Can a family planning coil cause cancer?

Monday July 20 2020


By Dr Vincent Karuhanga

Recently, a close relative allegedly died of cancer of the womb after having a family planning coil inserted. Is this possible? –David
Dear David,
Cancer results from an uncontrolled growth of abnormal cells, which may invade and destroy other tissues. The cells result from changes (mutations) that affect DNA of normal cells. These changes may happen by bad chance, due to genetics, environmental exposure and some germs, especially viruses, including Human Papilloma Virus (HPV).
Certain types of HPV can cause changes to cells of the cervix leading to cancer of the cervix. It is not true that the coil (IUCD) could have caused the cancer that led to your relative’s death.
It is necessary that women of childbearing age do regular PAP smears to help detect and treat cancer of the cervix early enough for better treatment outcomes. Also, mothers who have not regularly had PAP smear may have one inserted when they already have cancer of the cervix.
A number of women fear pregnancy more than sexually transmitted infections. They therefore engage in sexual intercourse with several partners after having the coil inserted without protection. This, however, exposes them to STDs, including HPV, which is responsible for cancer of the cervix.
Immunisation against HPV can be done to prevent cancer of the cervix but this should preferably be done early enough before starting to engage in sexual intercourse (which risks HPV infection). This is why in Uganda, girls around 13 years of age are immunised.

What causes an odour during one’s period?
My sister says I have a body odour during my period. I have seen a doctor but even after treatment, she still complains. What is the cause and how can I get rid of it? –Mica
Dear Mica,
Women take period blood to be dirty and any smell they suffer during their period is wrongly taken to be due to dirty blood. That said, period blood may carry some odour, which may vary every month or depending on related vaginal conditions that on their own may cause vaginal odour.

These include STDS, cancer of the cervix and a fishy smell of bacterial vaginosis that may happen when the vaginal bacteria balance is upset as may happen around period time.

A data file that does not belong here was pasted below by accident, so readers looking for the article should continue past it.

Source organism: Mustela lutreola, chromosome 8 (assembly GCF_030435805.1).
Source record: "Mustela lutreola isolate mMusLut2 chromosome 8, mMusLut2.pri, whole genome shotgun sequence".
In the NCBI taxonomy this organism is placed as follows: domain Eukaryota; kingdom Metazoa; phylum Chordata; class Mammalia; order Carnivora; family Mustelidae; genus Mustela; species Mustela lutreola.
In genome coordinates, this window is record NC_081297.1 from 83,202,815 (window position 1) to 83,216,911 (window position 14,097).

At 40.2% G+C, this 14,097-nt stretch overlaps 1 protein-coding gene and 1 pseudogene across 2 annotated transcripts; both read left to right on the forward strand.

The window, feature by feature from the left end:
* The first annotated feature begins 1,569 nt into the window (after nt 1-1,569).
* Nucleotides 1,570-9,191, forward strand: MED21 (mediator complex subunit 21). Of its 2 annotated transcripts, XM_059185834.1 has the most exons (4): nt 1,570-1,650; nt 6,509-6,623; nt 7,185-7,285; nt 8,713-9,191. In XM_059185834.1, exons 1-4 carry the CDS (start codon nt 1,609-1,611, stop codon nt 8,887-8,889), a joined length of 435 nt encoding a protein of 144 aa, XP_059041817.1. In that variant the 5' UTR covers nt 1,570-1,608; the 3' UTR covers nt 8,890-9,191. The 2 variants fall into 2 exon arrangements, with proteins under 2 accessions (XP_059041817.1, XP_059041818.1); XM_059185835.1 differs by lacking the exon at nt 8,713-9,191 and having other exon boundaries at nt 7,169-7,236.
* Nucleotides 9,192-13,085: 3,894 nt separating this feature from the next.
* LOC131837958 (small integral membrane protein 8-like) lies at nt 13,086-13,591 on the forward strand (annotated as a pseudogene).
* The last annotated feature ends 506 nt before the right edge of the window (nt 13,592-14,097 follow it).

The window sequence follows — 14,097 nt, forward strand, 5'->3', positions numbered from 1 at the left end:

Girls just like boys at puberty may have a recognisable smell, which should not cause any embarrassment although it still requires dealing with.

The odour is due to adolescents starting to produce oily sweat in the armpits and pubis, and it is this sweat when broken down by bacteria on the skin that will cause an odour. Also, adults who produce unusually high amounts of oil and sweat may also get a body odour.

Body odour is an embarrassing condition, and when one has it, they may never notice it themselves being alerted by someone else.

The sense of smell is protective and once one kind of smell happens, a person after some time will switch it off (olfactory fatigue) so that other odours can be smelled. This could be the reason you do not detect that you have an odour.
The pubis and armpits have scent glands and oily sweat production increases during periods of stress and anxiety that menstruation may bring. Also, because of hormonal changes during the time around period (just like in menopause), a woman may get sweaty in the evenings also resulting in a body odour.


Since you were given treatment for infections, it is likely that now the cause of the odour is not infections. You need to practice good hygiene by cleaning the outside of the vagina regularly, shave the pubis and armpits well to reduce the load of skin bacteria there, use exterior deodorants, wear cotton underwear, wash and dry the underwear in the sun and iron before wearing them.